Citizen scientists assist whale migration research


By LabOnline Staff
Friday, 10 October, 2014


The East Coast Whale Watch Catalogue has collated hundreds of photographs of humpback whales along Australia’s east coast - many of which have been taken by citizen scientists.

The project, which has been running since 2008, aims to engage locals, tourists and tourism operators in the collection of whale fluke photographs. It is run by Peta Beeman, a Southern Cross University Masters student, and Professor Peter Harrison, director of the university’s Marine Ecology Research Centre.

The project uses the unique pattern of pigmentation on the underside of a whale’s tail fluke to identify individual whales. Beeman analyses the pattern using Fluke Matcher software developed by researchers from the Marine Ecology Research Centre and the University of Newcastle.

“So far in this study, more than 800 whales have been identified with photos - and more than 450 of those were contributed by citizen scientists - from the Whitsunday Islands to Southern Tasmania,” said Beeman. Repeated sightings of individual whales from year to year or along a migration path can reveal valuable information about life histories, population size, migration timing, travel speeds, movement and association patterns.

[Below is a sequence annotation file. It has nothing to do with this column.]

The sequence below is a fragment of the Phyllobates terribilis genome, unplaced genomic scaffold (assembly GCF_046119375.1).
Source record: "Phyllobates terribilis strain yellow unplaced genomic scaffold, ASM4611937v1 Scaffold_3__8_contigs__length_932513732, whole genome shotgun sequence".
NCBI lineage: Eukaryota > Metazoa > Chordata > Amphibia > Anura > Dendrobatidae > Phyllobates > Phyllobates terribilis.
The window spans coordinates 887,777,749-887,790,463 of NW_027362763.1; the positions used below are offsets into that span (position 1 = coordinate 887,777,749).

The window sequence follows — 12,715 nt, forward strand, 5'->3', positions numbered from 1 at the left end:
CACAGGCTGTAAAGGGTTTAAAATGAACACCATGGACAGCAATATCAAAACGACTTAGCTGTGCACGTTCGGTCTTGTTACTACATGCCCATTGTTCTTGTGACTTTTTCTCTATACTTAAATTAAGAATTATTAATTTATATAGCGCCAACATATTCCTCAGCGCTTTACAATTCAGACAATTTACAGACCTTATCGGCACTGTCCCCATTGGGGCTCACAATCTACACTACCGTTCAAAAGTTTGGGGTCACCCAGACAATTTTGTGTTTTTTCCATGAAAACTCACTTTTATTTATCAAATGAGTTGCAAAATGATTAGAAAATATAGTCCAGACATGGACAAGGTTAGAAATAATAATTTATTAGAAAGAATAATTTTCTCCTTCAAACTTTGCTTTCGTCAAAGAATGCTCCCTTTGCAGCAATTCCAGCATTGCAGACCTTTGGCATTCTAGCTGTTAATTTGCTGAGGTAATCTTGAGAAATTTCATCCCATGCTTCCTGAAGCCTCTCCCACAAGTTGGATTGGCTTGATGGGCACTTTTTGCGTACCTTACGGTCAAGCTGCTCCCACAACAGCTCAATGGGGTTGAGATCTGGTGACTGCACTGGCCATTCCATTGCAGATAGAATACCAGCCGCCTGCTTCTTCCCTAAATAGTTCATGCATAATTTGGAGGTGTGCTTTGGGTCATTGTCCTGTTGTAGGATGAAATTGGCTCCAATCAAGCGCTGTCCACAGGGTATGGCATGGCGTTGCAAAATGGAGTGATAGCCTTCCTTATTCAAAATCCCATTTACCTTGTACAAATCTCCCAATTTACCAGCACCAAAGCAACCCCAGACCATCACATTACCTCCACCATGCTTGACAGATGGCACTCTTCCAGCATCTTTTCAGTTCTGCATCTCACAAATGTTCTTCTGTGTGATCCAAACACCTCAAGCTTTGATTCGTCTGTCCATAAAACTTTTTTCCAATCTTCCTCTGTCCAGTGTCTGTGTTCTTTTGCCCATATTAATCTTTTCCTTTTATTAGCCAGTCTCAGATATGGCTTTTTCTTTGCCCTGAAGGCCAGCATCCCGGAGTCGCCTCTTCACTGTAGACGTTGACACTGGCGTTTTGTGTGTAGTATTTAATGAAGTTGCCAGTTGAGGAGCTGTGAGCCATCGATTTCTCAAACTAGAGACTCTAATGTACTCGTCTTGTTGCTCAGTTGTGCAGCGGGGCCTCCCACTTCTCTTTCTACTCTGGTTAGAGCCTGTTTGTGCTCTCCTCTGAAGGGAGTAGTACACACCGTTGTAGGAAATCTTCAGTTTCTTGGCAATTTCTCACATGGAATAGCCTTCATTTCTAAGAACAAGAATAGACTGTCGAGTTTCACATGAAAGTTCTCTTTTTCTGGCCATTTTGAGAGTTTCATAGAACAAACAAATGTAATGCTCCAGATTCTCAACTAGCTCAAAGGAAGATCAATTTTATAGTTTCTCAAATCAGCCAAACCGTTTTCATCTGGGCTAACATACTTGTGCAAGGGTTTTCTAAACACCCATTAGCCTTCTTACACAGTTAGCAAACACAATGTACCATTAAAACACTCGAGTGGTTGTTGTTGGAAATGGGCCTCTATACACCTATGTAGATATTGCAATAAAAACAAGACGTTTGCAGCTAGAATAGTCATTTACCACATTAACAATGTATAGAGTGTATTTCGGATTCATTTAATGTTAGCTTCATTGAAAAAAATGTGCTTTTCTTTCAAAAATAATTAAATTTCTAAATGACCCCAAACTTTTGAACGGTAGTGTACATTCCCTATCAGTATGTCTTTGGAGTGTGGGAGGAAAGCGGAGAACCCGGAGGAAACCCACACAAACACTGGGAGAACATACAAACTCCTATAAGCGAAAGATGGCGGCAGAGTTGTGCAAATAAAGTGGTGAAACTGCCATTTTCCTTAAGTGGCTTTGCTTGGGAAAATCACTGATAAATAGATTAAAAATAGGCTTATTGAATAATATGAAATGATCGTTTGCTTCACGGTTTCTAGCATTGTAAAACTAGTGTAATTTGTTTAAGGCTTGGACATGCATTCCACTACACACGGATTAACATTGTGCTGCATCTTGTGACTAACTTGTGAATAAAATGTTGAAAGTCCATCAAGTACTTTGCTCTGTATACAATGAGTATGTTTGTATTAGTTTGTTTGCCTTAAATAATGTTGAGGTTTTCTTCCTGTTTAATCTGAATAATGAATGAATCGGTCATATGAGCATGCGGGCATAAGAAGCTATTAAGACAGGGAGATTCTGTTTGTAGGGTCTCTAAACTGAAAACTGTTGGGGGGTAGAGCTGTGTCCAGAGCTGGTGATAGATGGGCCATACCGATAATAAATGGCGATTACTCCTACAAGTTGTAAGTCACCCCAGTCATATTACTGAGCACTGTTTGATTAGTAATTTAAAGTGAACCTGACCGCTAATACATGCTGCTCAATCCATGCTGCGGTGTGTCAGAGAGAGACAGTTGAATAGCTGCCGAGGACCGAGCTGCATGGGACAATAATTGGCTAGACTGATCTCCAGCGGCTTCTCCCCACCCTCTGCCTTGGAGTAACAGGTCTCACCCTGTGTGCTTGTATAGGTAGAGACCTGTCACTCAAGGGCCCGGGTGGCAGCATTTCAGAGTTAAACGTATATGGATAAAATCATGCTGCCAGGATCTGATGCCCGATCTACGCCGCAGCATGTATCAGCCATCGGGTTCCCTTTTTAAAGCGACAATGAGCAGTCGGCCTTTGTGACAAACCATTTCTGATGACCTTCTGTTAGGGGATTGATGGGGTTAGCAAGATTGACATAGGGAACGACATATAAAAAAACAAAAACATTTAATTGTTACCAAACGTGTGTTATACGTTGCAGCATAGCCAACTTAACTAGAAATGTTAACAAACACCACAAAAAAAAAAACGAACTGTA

Humpback whale displaying its fluke at Byron Bay’s Julian Rocks. Image credit: Peta Beeman.

Twelve whales were seen on more than one occasion, while another three were photographed at different points along the migration path in the one season. Beeman made note of one whale that was photographed as it travelled south through Byron Bay, then again three days later off Ballina, only 30 kilometres away.

“The explanation for its very slow travel speed may be found in a recent paper by Dr Daniel Burns and colleagues from the Marine Ecology Research Centre, where it is thought that some southbound whales, probably males, circle back north at different points as they search for increased mating opportunities,” she said.

Professor Harrison was pleased to say that the east coast humpback whale population is now growing as a result of protection from commercial whaling.

“Now this population has reached about 20,000 whales, it’s a perfect opportunity for more people to see and photograph these whales, and images submitted to the website can help our research to better understand the ecology of these spectacular whales so we can continue to improve management in future,” he said.

For more information on the project and to contribute photos, visit http://www.eastcoastwhales.com.au/.

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